I was actually pleasantly surprised at how well the Yamaha YPAO did. Granted, I never expected it to address the low end nodes in the room, as previously mentioned that is beyond EQ correction. It did however to a good frequency balance of levels across all channels, verified by a REW sweep after. The only changes I made after setup were to add 4dB to the sub and re-balance the L/R levels to even (it had altered them about 2dB one way or the other). My room is for movies and TV 95% of the time, and very casual music listening the other 5%.
              Electronics engineer, woofer enthusiast, and musician.
              Wogg Music

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              • #8
                Originally posted by philthien View Post
                I know some home theatre receivers include measurement microphones that are used by the receivers for some degree of room correction/setup.My question is, how well does this typically work at the lowest frequencies?...Has anyone used this feature on a receiver and how did it work for you?
                Not myself,,,but such a receiver on a friend's system: To my ears, overall it was uneven, and lost detail, bass was "woolly". Part of it being related to "issues" mentioned ( in the link bohdan just posted. )
                "Not a Speaker Designer - Not even on the Internet"
                "If the freedom of speech is taken away, then dumb and silent we may be led, like sheep to the slaughter."

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                • #9
                  Originally posted by Sydney View Post

                  Not myself,,,but such a receiver on a friend's system: To my ears, overall it was uneven, and lost detail, bass was "woolly". Part of it being related to "issues" mentioned ( in the link bohdan just posted. )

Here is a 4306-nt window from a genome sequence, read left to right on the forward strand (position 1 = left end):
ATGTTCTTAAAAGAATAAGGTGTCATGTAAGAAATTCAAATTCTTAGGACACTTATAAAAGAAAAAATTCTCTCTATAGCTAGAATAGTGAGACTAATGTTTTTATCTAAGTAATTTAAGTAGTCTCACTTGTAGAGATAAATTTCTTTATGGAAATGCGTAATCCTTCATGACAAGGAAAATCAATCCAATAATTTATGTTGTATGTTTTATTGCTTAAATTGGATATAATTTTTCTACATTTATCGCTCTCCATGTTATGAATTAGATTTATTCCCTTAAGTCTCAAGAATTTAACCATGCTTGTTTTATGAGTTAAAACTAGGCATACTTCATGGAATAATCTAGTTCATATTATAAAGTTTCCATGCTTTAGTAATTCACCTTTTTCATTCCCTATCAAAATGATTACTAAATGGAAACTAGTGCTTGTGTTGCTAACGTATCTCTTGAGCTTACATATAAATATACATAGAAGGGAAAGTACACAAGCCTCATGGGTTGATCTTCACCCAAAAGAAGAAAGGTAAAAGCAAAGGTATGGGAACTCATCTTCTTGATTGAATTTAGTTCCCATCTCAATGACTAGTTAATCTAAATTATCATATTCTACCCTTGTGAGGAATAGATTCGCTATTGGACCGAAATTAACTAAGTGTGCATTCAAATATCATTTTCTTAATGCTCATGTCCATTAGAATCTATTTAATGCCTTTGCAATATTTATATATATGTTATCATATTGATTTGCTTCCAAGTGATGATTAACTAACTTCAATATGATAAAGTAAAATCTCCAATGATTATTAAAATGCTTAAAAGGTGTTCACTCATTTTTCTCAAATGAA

It is interesting that we have a couple of posters saying bass correction should be the easiest aspect, as then some people with practical experience indicating it hasn't worked great.

                  OTOH, I once had a Yamaha cassette deck with the worst implementation of Dolby noise reduction you've ever heard. I think it actually added hiss to my recordings. I was disappointed with it and thought it was funny when a trusted salesman at a shop I frequented, that didn't know I had the top of the line Yamaha deck, mentioned out of the blue that he felt Yamaha had the absolute worst implementation of Dolby around.

                  My point being maybe it is easy but the designers still biff it.

                  Comment


                  • #10
                    Originally posted by philthien View Post
                    ...It is interesting that we have a couple of posters saying bass correction should be the easiest aspect, as then some people with practical experience indicating it hasn't worked great....
                    I'm willing to look at this in a case by case basis. I probably would have been more thorough in experimenting with it then my friend was. He is of the type that tends to put more faith in the technology, without knowing the principles involved and aspects that would skew the outcomes. Not knowing how to run the feature right was part of it as well as interpreting the outcome .
                    "Not a Speaker Designer - Not even on the Internet"
                    "If the freedom of speech is taken away, then dumb and silent we may be led, like sheep to the slaughter."

                    Comment